People have different motivations to quit smoking or vaping. For some, they want to improve their health. For others, they want to protect loved ones around them from the effects of secondhand or thirdhand smoke. Some people have ethical concerns with how the materials used to create e-cigarettes/vapes are sourced. (Electronic items with lithium-ion batteries are tied to mining operations with rampant human rights abuses.) Disposable cartridges also contribute to plastic pollution.

It is important to have support to help you quit. Signs of a nicotine addiction can include:

  • Craving nicotine
  • Unable to stop smoking or vaping
  • Developing a tolerance (needing to use more to feel the same effects)

There is free help and resources available by phone, online, or mail from the CDC. Call 1-800-QUIT-NOW (1-800-784-8669). Callers are routed to their state quit lines, which offer several types of information and services. These may include:

  • Free support, advice, and counseling from experienced coaches
  • A personalized quit plan
  • Practical information on how to quit, including ways to cope with nicotine withdrawal
  • The latest information about stop-smoking medicines
  • Free or discounted medicines (available for some callers in most states)
  • Referrals to other resources
  • Mailed self-help materials

If you prefer online help, visit You will find online resources like:

  • Live online chat
  • Building a quit plan
  • SmokefreeTXT
  • QuitSTART app
  • Links to Smokefree Espaňol, Smokefree Teen, Smokefree Women, SmokefreeVET, and Smokefree60+

How Can I Reduce My Family’s Exposure to Secondhand and Thirdhand Smoke and E-Cigarette Aerosol?

As a parent or caregiver, you can limit your family’s exposure to tobacco smoke and e-cigarette aerosol.

  1. If you smoke or vape, do your best to quit. Resources and groups above are available to help you.
  2. Talk with your children about the dangers of smoking and vaping and how it affects asthma.
  3. Ask other people not to smoke or vape in or near your home and car.
  4. Visit smoke-free and vape-free homes and businesses with a no-smoking/no-vaping policy.
  5. Choose child care that will not expose your child to second- and thirdhand smoke or vape. Even if a caregiver doesn’t smoke or vape around a child, they can still expose a child to thirdhand smoke and vape on their clothes or skin. Remember, children exposed to cigarette and e-cigarette aerosol and residue may get sick more often. Protecting them from exposure is good preventive medicine. Your child’s health depends on it.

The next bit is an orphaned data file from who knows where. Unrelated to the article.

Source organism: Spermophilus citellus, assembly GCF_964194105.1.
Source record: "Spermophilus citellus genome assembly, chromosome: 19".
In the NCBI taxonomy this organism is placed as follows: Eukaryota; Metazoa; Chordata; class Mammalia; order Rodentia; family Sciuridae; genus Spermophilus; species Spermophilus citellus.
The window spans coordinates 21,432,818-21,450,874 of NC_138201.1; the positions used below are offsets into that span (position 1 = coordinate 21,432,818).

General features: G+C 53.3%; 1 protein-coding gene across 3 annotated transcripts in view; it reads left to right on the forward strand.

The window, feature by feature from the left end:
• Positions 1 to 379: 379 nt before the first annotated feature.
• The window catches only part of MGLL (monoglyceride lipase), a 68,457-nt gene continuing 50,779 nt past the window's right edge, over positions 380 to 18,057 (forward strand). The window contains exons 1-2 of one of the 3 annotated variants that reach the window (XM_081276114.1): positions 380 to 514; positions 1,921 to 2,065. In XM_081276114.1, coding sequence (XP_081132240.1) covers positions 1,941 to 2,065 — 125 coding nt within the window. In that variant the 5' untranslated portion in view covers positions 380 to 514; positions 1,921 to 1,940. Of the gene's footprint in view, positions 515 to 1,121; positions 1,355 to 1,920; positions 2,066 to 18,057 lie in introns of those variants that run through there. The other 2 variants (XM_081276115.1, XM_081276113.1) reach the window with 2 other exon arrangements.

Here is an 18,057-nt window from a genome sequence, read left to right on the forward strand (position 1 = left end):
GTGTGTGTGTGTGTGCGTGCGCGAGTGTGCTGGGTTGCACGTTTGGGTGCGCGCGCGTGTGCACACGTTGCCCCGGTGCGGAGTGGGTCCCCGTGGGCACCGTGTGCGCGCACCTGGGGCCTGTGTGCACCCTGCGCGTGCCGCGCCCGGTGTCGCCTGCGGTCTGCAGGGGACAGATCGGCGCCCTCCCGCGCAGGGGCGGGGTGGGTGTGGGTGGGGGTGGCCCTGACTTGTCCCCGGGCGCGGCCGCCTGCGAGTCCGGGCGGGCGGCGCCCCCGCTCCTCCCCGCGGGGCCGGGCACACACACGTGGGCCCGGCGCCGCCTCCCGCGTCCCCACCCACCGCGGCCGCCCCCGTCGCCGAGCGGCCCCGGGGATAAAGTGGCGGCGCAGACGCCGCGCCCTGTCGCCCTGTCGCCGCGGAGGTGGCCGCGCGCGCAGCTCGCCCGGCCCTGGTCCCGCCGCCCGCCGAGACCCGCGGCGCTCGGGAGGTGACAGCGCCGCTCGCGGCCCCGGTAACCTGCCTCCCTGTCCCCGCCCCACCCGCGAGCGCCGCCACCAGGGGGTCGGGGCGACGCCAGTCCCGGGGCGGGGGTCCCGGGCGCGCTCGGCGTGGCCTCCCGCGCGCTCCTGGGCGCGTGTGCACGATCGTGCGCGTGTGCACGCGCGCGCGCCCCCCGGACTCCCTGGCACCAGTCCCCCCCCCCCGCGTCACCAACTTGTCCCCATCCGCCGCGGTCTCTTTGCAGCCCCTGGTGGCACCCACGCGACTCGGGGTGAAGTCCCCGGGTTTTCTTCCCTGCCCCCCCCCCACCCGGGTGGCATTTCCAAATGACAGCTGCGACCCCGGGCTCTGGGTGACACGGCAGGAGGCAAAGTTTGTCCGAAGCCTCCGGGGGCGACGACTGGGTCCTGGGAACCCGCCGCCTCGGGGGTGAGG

Tips on ways to reduce tobacco exposure in kids on an orange background

Medical Review: May 2024 by Maureen George, PhD, RN, AEC, FAAN

  1. National Center for Chronic Disease Prevention and Health Promotion (US) Office on Smoking and Health. (2014). The Health Consequences of Smoking—50 Years of Progress. Centers for Disease Control and Prevention (US).
  2. Centers for Disease Control and Prevention (US); National Center for Chronic Disease Prevention and Health Promotion (US); & Office on Smoking and Health. (2010). How Tobacco Smoke Causes Disease: The Biology and Behavioral Basis for Smoking-Attributable Disease.
  3. U.S. Department of Health and Human Services. (2016). E-Cigarette Use Among Youth and Young Adults: A Report of the Surgeon General.
  4. Office on Smoking and Health (US). (2014). The Health Consequences of Involuntary Exposure to Tobacco Smoke. Centers for Disease Control and Prevention (US).
  5. Islam T, Braymiller J, Eckel SP, et al. Secondhand nicotine vaping at home and respiratory symptoms in young adults. Thorax 2022;77:663-668.
  6. Goniewicz ML, Lee L. Electronic cigarettes are a source of thirdhand exposure to nicotine. Nicotine Tob Res. 2015 Feb;17(2):256-8. doi: 10.1093/ntr/ntu152. Epub 2014 Aug 30. PMID: 25173774; PMCID: PMC4837997.
  7. Youth and Tobacco Use. (2023, November 2). Centers for Disease Control and Prevention.
  8. Henton, L. (2023, September 18). Researchers Find Association Between Vaping And Asthma Among US Adolescents. Texas A&M Today.
An illustration of a cigarette with the text tobacco smoke is a common asthma trigger.